Please login to vote.
Friday, 20 November 2009

Sikkim and Darjeeling: Eco-travel at its Best - Page 3

Written by Christina Kay Bolton
  • Print
  • Email
  • AddThis Social Bookmark Button
Rate this item
(0 votes)

Sikkim is the greenest state in India in more than one way. It is lush and vibrantly green due to its unique micro-climate, created by its location in the shadow of Mt. Kanchenjunga and between the Himalayas and the Bay of Bengal. Books have been written about the miniature biosphere created here, and the region’s multitude of different species. The cyclones of the Bay of Bengal reach up to the Himalayas and to Sikkim in particular; that, combined with the monsoon, means Sikkim receives more than its fair share of rain, but it is also ‘green’ in an eco-sense. For instance, plastic bags are banned so they don’t end up on roadsides and in rivers like in the rest of India. Shops use paper bags or newspaper to wrap things and shoppers can buy inexpensive re-usable bags in most places. In fact, Sikkim is definitely the cleanest state that I’ve been to in India.

Pelling

Sikkim and Darjeeling: Eco-travel at its Best, travel india, travel Sikkim, travel Darjeeling, Mt. Kanchenjunga, Eco-travel, Quest Himalaya Adventures, Arthur Pazo, The Orchid Retreat, Kalimpong, Elgin Mount Pandim, Pelling, Norbu Gang House, Hotel Tashi Gang, Yuksom, Mayfair Gangtok, Mayfair Darjeeling, Gangtok, Glenburn Tea Estate, Darjeeling, KurseongAfter another nice dinner and breakfast at the Orchid Retreat we left for Pelling. We had to take the long route to get my Sikkim permit along the way. Pelling is a pretty town with many hotels as people are drawn here for its outstanding views. I stayed at the Elgin Mount Pandim perched in the mountains with one of the best views of Mt. Kanchenjunga in the area. My room was luxurious as was the lobby with many nice seating areas. We were served Darjeeling tea in a silver teapot with a plate of cookies and cakes. After I settled in, we explored the area visiting two local monasteries including the Pemayangtse Monastery which is one of the oldest monasteries in Sikkim and has an incredibly large intricate carving on the top floor completed by one monk over the course of his lifetime. It would fill a small room, so it is quite a feat.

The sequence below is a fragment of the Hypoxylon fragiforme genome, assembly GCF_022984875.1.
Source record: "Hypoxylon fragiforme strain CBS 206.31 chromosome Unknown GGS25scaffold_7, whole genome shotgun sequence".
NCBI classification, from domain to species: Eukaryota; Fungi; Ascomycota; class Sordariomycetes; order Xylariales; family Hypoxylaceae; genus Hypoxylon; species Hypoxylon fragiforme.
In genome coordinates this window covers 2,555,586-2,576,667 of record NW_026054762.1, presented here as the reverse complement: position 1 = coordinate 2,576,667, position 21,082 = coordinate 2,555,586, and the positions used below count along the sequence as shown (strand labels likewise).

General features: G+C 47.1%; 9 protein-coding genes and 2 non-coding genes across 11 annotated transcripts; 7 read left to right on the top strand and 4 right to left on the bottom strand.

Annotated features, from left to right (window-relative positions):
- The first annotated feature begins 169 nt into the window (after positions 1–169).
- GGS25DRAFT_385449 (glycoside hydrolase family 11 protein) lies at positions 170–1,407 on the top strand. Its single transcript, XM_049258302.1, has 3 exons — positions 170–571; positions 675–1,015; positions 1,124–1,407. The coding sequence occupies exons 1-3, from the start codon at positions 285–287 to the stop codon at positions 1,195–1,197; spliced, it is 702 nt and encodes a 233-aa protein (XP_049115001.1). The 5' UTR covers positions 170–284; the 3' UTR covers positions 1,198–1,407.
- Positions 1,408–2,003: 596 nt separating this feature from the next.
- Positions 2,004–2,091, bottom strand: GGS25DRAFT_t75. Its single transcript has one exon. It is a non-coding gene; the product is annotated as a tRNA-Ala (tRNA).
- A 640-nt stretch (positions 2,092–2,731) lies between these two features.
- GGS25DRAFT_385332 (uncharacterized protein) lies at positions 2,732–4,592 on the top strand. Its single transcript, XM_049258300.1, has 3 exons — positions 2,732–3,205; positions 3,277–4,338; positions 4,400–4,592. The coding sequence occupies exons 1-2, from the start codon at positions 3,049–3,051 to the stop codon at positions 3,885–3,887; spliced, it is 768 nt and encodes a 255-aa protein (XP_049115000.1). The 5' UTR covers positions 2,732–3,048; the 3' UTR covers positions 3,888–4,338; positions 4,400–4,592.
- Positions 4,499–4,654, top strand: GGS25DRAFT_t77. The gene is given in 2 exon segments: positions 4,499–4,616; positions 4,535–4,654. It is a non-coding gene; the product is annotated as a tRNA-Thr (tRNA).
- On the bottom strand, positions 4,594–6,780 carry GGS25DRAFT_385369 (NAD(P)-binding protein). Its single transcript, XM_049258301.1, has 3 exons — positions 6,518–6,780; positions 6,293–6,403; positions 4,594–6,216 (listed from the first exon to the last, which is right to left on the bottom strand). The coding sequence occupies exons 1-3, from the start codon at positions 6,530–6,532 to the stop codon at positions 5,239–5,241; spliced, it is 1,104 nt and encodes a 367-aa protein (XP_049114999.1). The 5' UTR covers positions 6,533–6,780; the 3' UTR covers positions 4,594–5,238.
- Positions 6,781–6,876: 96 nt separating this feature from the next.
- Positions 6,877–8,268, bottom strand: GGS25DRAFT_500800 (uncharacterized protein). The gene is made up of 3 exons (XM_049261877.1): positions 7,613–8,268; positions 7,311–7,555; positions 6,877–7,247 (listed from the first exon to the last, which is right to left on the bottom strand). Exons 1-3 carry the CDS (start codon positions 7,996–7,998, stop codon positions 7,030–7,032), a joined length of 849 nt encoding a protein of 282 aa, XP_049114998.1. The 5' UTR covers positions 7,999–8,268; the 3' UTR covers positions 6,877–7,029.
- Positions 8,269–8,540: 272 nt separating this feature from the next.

Sikkim and Darjeeling: Eco-travel at its Best, travel india, travel Sikkim, travel Darjeeling, Mt. Kanchenjunga, Eco-travel, Quest Himalaya Adventures, Arthur Pazo, The Orchid Retreat, Kalimpong, Elgin Mount Pandim, Pelling, Norbu Gang House, Hotel Tashi Gang, Yuksom, Mayfair Gangtok, Mayfair Darjeeling, Gangtok, Glenburn Tea Estate, Darjeeling, Kurseong

 

Dinner was a nice affair, served buffet-style with helpful waiters. The food was very good with a multitude of options. I slept well under a pure white duvet with lots of pillows. Sikkim and Darjeeling: Eco-travel at its Best, travel india, travel Sikkim, travel Darjeeling, Mt. Kanchenjunga, Eco-travel, Quest Himalaya Adventures, Arthur Pazo, The Orchid Retreat, Kalimpong, Elgin Mount Pandim, Pelling, Norbu Gang House, Hotel Tashi Gang, Yuksom, Mayfair Gangtok, Mayfair Darjeeling, Gangtok, Glenburn Tea Estate, Darjeeling, KurseongThe only disappointment was the weather. I woke at 5:30 the next morning to see Kanchenjunga, but only the close mountains were visible with just clouds in the distance. By 8:30 everything was covered in mist. The Elgin breakfast buffet was plentiful and tasty and prepared me for our village walk through the rich forests and past people working and children playing.

Sikkim and Darjeeling: Eco-travel at its Best, travel india, travel Sikkim, travel Darjeeling, Mt. Kanchenjunga, Eco-travel, Quest Himalaya Adventures, Arthur Pazo, The Orchid Retreat, Kalimpong, Elgin Mount Pandim, Pelling, Norbu Gang House, Hotel Tashi Gang, Yuksom, Mayfair Gangtok, Mayfair Darjeeling, Gangtok, Glenburn Tea Estate, Darjeeling, Kurseong